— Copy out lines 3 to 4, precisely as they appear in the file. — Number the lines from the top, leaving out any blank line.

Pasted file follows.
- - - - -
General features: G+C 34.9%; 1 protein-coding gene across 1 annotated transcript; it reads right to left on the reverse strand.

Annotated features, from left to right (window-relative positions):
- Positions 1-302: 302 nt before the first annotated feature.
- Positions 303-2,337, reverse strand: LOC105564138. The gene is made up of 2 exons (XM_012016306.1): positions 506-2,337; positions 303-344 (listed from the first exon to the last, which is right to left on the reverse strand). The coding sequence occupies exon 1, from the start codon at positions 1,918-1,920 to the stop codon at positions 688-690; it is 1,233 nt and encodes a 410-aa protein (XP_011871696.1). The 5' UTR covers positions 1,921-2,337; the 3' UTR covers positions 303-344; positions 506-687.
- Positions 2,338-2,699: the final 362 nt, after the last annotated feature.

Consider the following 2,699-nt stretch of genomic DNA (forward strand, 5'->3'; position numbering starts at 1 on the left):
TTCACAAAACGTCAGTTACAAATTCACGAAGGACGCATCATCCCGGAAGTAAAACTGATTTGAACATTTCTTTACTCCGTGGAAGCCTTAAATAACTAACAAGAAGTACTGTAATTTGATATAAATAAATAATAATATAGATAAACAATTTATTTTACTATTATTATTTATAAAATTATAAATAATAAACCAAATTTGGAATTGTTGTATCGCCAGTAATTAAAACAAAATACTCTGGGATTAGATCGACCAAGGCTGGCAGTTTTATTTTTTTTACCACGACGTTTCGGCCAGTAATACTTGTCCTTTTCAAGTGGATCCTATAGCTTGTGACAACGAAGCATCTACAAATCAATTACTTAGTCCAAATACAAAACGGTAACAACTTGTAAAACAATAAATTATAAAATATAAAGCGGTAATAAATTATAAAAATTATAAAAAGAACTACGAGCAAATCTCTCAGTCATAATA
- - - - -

- Positions 1-302: 302 nt before the first annotated feature.
- Positions 303-2,337, reverse strand: LOC105564138. The gene is made up of 2 exons (XM_012016306.1): positions 506-2,337; positions 303-344 (listed from the first exon to the last, which is right to left on the reverse strand). The coding sequence occupies exon 1, from the start codon at positions 1,918-1,920 to the stop codon at positions 688-690; it is 1,233 nt and encodes a 410-aa protein (XP_011871696.1). The 5' UTR covers positions 1,921-2,337; the 3' UTR covers positions 303-344; positions 506-687.